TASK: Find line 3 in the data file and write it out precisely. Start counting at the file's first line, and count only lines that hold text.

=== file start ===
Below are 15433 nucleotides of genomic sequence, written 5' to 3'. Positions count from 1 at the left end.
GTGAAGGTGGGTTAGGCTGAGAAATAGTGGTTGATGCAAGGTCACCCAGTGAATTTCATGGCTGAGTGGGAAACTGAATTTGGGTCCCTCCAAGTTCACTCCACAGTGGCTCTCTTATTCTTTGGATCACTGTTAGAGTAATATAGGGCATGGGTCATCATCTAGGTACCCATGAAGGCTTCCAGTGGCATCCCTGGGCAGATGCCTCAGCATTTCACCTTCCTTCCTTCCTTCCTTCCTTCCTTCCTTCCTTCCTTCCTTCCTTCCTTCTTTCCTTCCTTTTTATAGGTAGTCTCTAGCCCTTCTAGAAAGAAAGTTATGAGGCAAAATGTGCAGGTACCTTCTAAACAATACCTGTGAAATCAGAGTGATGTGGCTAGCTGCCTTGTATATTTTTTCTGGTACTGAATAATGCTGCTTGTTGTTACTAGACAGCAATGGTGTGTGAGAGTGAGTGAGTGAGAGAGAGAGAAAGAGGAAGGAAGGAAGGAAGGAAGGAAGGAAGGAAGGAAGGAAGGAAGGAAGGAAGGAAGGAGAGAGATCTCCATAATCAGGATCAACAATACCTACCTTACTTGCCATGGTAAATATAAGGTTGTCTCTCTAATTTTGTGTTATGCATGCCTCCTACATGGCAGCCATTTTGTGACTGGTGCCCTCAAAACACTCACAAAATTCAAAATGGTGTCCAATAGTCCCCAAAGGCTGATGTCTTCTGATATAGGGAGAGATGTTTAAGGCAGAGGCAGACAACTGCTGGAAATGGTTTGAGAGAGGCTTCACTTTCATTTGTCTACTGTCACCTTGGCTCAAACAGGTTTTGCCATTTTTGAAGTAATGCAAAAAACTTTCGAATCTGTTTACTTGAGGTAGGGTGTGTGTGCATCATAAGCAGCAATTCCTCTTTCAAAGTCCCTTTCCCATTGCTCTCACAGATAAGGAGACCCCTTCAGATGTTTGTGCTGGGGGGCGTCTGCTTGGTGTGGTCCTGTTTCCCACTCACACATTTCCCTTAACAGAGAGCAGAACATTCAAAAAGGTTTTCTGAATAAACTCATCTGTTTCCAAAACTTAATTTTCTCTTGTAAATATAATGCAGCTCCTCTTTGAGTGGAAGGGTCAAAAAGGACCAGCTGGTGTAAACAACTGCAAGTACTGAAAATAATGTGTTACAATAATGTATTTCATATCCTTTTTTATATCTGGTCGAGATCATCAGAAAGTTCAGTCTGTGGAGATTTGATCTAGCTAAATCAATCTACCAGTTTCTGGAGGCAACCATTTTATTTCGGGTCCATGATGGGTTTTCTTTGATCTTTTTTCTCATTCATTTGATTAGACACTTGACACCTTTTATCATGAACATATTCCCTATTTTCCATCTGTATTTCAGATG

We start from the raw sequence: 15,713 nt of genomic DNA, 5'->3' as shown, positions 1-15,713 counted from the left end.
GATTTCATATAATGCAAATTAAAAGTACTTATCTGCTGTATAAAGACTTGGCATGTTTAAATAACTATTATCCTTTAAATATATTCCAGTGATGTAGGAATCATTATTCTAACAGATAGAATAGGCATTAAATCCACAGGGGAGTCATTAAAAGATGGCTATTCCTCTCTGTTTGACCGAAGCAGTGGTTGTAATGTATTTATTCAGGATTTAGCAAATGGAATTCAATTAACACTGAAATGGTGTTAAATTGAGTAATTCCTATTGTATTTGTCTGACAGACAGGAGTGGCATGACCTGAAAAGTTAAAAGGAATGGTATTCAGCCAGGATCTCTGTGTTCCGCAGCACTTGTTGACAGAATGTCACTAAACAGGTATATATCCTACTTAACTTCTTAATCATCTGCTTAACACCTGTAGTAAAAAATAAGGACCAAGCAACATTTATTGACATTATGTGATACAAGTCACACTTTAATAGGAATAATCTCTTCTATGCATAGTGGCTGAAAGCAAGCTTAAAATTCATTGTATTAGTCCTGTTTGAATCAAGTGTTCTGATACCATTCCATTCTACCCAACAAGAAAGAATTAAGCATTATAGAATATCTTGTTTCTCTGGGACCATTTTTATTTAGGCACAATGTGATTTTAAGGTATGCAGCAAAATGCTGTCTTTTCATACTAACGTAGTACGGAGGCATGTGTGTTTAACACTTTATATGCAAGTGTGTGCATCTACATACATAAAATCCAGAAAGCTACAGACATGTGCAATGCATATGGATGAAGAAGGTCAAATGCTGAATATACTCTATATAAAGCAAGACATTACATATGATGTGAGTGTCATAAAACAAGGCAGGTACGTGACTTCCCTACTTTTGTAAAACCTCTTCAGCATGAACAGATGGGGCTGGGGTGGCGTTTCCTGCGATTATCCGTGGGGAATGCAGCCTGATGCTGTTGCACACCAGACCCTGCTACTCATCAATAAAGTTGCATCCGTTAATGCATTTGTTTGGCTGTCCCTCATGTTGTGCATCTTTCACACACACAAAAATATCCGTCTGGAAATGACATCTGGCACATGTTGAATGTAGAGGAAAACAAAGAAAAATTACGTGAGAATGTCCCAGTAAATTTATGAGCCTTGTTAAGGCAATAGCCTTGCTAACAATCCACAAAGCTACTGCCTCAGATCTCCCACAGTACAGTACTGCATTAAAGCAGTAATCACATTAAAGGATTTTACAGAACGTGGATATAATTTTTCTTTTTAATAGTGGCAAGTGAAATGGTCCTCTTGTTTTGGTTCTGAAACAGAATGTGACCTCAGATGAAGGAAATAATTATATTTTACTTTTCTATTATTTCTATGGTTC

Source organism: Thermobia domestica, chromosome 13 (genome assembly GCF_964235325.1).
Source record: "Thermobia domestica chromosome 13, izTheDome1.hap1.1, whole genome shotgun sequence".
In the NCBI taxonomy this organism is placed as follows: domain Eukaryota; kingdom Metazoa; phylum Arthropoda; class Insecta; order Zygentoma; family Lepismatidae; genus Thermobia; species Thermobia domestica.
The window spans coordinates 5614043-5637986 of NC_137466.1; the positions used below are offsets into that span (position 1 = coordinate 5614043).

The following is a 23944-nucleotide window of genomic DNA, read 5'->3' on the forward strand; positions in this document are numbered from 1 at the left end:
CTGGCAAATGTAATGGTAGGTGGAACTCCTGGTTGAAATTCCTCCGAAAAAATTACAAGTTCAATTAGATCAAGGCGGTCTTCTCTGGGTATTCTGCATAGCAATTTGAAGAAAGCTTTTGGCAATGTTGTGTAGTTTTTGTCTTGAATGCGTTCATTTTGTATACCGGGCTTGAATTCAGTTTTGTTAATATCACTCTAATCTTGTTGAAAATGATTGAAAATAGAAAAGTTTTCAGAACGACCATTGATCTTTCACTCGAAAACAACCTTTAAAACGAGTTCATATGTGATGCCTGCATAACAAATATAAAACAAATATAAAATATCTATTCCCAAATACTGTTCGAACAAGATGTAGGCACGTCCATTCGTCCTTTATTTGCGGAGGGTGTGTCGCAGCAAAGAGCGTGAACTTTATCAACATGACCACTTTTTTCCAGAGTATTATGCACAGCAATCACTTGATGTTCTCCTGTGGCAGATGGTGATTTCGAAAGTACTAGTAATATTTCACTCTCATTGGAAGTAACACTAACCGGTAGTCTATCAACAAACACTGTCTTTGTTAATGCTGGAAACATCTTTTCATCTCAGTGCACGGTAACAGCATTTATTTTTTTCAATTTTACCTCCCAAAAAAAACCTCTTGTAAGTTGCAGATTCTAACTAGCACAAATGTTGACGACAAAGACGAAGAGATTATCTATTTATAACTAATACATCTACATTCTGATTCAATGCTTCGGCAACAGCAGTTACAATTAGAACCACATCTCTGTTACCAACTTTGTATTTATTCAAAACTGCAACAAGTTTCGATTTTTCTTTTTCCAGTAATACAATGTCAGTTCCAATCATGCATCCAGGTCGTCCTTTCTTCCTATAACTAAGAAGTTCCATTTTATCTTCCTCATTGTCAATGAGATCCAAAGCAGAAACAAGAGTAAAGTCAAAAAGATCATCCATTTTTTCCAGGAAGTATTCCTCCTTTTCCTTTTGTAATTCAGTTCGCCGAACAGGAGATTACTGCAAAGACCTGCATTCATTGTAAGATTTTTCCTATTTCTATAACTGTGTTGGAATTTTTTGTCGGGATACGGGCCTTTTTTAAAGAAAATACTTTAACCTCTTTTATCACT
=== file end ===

We start from the raw sequence: 15,713 nt of genomic DNA, 5'->3' as shown, positions 1-15,713 counted from the left end.